'No Pass, No Drive' Laws: Popular But Not Proven
Over the past two decades or so, a majority of states have implemented policies that link teenagers’ driver’s licenses to school attendance, academic performance, or behavior, but those requirements aren’t backed by solid research evidence.
Experts trace the start of the trend to 1988, when West Virginia enacted a law linking driving privileges for teenagers under 18 to school attendance. It has evolved in recent years so that some states now include good academic standing as a criterion for getting or keeping a license as well, according to Kathy Christie, the chief of staff for the Denver-based Education Commission of the States, which tracks such policies. Twenty-seven states now have what Ms. Christie informally calls “no-pass, no-drive” sanctions aimed at encouraging students to stay in school, behave well, and study.
“It’s looking at teenagers and asking, ‘What makes them tick? What would help them keep their nose to the grindstone and show up in school?’ ” she said.
Some school counselors favor the common-sense approach, but researchers are skeptical, given that little more than anecdotal evidence is available on the issue.
Russell W. Rumberger, a professor of education at the University of California, Santa Barbara, for instance, puts the no-pass, no-drive policies in the category of punishments for teenagers. He is not convinced they are a good idea.
“Getting their bodies into the building doesn’t mean they are going to learn anything,” said Mr. Rumberger, who is also the director of the California Dropout Research Project, which informs policymakers about the dropout crisis in that state. “It’s much better in my view to be putting resources and energy into making schools better places for kids.”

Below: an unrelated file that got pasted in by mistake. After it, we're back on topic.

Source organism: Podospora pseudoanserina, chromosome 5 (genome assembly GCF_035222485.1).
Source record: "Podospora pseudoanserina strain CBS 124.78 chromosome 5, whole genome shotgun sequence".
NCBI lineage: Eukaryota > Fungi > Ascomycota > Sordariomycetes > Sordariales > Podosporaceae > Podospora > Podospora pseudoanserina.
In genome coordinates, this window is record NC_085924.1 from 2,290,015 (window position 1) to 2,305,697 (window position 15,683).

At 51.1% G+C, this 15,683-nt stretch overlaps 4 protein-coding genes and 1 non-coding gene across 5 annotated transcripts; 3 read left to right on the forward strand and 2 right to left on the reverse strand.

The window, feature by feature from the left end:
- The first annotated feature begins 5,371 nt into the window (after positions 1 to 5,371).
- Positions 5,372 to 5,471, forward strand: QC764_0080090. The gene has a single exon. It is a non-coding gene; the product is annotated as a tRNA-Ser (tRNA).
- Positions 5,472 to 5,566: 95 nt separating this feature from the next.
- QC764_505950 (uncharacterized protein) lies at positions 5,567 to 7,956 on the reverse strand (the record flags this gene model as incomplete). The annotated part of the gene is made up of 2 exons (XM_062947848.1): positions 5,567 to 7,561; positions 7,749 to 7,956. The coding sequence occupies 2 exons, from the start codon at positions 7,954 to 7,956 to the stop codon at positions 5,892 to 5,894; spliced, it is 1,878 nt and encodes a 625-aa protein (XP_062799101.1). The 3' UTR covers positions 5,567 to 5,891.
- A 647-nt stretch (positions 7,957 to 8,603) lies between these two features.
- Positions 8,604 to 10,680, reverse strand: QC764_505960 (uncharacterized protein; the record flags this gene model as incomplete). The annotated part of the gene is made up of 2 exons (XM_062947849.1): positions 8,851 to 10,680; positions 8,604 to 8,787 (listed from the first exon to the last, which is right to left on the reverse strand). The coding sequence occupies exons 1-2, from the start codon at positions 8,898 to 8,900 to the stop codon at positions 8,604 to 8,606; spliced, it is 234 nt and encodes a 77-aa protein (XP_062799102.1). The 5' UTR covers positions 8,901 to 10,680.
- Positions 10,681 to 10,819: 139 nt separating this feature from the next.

Yael Kidron, a senior research analyst for the Washington-based American Institutes for Research and a research team leader for that organization’s National High School Center, also doubts the policies are effective in motivating teenagers to be more attentive to schooling.
She said she’s found only one study that explored the effectiveness of no-pass, no-drive policies. Published in the Educational Research Quarterly in 2000, it found that counties in Kentucky that implemented such a policy starting in 1991, supported by a counseling program, were able to close a gap in dropout rates with better-performing counties that chose not to implement the law.
The study’s author, John T. Krimmel, an associate professor of criminology at the College of New Jersey, in Ewing, said in a phone interview last week that, while both the treatment group and control group reduced their dropout rates from 1983-84 to 1993-94, the fact that the gap between them was closed after implementation of the intervention suggests it was successful. Mr. Krimmel acknowledges, though, that he can’t separate out the effect of the threat of license suspension from that of the counseling program.
The problem with no-pass, no-drive policies, Ms. Kidron said, is that they don’t address the challenges that prevent students from attending school. Barring a youth from getting a driver’s license doesn’t help the student get adequate housing, develop strong social-emotional skills, get counseling, or receive tutoring support that may help him or her to succeed in school, she explained.
“Experts would agree that some students may need a little push for their motivation, but a large part of the picture is helping them out. They cannot do it on their own,” she said.
One aspect of some of the no-pass, no-drive policies, however, that is grounded in research, Ms. Kidron added, is that they may lead to increased monitoring of students by school staff members, which can produce early warnings that they are at risk of dropping out.
Cases in Point
But, in K-12 schools, some educators say it’s hard to argue with the anecdotal successes they’ve seen.
In Tennessee, for example, Heidi Ables, the guidance director at McMinn County High School in Athens, said her state’s no-pass, no-drive law has motivated at least a couple teenagers at McMinn to pay more attention to school. Teenagers under age 18 can get driving privileges in that state only if they are meeting compulsory attendance requirements and passing at least three subjects in school.
“I think it’s a very good idea,” she said. “I realize it may be negative to take their license, but it’s something positive to work for. It’s something they truly all want. They can’t wait to get that driver’s license.”